In the above words of Dave's song that you sent, I've bolded & underlined the similarities to the Molson ad, ie big red leaf on flag as background; reference to beer, cold (visual), gun (visual), igloo, being nice, prime minister not president, french, beaver, toque, zed not zee, don't fight (peacekeeping), hockey and most telling of all, the closing admonition "I am Canadian".

It's been a few years since I've listened to Dave's CD "I'M NOT A CRACKPOT! YOU ARE!" but I did so just now and found the I'M CANADIAN song at track 14 of the 22 tracks.

Dave Hook Moon CD

The CD is a recording of a stand-up comedy routine he's doing before a live nightclub audience. Most of it's straight talking (only 3 or 4 songs) and all of it's hilarious - he really is extremely funny.

By way of introducing 'the Canadian Song' (which someone in the audience has requested) he says:

"I wrote this song because it was, like, Americans have so many songs to be proud of and everything, and all we've got is f****** s***. They've got BORN IN THE USA and we've got nothing. So anyway I wrote this song."

Then he strums the guitar and sings the "I'm Canadian" words transcribed above (not just speaks them) in a ballad-like tune. I like it; he has a good voice. I wish there was a version of him singing it on YouTube so everyone could hear it.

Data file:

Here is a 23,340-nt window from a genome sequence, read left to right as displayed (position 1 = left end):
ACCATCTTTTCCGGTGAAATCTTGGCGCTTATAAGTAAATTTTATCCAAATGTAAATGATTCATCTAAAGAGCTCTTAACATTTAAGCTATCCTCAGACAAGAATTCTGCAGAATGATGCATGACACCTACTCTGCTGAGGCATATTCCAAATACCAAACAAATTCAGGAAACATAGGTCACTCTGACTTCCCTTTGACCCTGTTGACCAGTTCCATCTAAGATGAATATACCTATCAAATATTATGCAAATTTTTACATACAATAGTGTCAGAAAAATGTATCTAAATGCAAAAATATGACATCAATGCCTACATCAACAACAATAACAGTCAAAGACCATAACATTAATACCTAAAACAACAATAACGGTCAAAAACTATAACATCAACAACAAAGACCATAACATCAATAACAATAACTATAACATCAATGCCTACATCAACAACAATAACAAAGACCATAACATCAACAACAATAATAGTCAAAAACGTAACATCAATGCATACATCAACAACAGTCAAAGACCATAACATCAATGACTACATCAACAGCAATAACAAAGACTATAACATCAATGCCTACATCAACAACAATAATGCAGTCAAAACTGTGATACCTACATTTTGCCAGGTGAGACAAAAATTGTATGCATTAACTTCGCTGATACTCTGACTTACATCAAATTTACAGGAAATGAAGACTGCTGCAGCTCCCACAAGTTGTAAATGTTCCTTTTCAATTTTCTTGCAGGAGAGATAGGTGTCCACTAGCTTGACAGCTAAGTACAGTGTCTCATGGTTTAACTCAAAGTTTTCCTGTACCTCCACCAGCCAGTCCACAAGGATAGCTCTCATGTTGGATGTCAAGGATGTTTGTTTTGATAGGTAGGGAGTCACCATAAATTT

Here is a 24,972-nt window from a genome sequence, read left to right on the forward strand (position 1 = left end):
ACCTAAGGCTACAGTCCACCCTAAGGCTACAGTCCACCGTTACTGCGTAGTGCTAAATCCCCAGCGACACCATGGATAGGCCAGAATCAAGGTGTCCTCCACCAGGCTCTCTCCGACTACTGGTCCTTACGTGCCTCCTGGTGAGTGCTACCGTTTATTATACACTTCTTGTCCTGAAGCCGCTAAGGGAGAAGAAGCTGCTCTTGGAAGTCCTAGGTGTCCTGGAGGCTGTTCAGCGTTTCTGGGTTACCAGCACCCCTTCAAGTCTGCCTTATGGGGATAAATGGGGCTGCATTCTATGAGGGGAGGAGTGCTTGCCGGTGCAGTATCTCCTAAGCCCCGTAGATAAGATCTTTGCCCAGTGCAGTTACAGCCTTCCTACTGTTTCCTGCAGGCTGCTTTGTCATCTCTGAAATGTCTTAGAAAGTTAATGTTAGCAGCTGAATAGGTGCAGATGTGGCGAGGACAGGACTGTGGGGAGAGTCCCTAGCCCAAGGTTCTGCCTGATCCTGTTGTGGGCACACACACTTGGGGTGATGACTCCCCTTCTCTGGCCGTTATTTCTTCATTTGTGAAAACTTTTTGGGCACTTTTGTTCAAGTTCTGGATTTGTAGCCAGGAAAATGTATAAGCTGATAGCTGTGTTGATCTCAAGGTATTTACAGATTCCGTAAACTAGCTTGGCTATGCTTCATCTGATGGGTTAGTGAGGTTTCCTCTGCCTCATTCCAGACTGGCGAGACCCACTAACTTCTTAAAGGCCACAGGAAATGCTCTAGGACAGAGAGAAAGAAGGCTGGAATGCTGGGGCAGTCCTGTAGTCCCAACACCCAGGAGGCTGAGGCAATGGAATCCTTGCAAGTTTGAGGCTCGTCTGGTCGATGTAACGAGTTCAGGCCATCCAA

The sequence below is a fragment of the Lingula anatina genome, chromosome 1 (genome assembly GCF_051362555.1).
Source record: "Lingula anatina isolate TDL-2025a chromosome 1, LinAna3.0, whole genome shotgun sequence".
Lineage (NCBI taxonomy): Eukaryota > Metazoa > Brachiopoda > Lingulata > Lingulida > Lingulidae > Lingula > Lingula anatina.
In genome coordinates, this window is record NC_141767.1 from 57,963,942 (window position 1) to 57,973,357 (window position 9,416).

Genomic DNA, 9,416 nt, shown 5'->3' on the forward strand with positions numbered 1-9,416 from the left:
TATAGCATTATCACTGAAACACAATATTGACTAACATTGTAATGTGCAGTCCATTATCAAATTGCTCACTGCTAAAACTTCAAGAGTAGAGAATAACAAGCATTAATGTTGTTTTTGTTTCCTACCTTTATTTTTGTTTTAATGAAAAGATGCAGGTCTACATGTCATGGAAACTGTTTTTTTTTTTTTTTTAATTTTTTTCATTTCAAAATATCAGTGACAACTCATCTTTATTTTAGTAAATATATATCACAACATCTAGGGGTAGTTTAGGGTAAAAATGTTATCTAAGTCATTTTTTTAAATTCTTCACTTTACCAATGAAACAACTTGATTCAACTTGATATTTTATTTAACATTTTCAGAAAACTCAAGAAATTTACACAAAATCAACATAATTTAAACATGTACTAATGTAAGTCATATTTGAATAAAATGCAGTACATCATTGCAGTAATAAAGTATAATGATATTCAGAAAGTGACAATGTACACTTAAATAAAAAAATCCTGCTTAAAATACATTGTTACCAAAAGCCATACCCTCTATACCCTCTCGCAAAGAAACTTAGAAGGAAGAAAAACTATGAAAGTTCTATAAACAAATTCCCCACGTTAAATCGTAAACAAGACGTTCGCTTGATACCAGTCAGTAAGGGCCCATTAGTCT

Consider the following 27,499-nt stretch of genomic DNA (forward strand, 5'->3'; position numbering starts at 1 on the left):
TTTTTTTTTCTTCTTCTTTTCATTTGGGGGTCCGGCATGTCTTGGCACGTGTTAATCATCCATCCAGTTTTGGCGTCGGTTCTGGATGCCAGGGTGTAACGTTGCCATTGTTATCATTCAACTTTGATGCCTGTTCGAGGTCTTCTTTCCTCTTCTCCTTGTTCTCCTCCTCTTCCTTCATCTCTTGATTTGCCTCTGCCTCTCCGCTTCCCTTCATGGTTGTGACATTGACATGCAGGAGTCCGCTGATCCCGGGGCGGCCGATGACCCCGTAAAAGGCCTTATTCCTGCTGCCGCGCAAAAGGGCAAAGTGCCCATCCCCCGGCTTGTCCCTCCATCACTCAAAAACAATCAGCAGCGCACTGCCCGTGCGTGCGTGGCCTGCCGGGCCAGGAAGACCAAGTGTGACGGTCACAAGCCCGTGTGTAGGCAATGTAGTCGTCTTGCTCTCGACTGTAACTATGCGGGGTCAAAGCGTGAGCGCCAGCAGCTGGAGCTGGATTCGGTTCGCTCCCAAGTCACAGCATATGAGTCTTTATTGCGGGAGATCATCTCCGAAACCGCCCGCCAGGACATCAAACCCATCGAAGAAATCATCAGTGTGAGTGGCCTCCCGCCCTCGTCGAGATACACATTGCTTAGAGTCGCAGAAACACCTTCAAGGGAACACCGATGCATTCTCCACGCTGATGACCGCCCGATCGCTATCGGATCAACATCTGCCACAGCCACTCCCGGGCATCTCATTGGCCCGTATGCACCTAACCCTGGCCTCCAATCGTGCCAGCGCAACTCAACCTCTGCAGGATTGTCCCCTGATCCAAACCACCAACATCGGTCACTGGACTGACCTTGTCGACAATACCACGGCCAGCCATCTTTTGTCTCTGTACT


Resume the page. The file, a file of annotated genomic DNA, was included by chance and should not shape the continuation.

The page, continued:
I google-searched more for I'M CANADIAN and found a Wikipedia article explaining the cult phenomenon of the Molson beer commercial, nicknamed "The Rant". It was a major campaign for almost ten years. It even had spin-offs and parodies, including one by William Shatner of Star Trek fame - capitalizing on his Canadian roots (and the success of the concept, ie Dave's idea of mocking the misconceptions Americans have of what Canadians are and are not).

Can you imagine how much money Dave Hook would have made if Molson had given him credit where credit was due, ie as the originator of the idea and the lyrics (only somewhat disguised but defintily recognizable as his). It would have been life-changing money (and life lengthening too because no doubt the stress of being plagiarized had negative affects on his health).

And for anyone still skeptical about Molson stealing I'M CANADIAN from Dave Hook - or thinking it's just another "crackpot" conspiarcy theory - the proof is in the timeline as follows: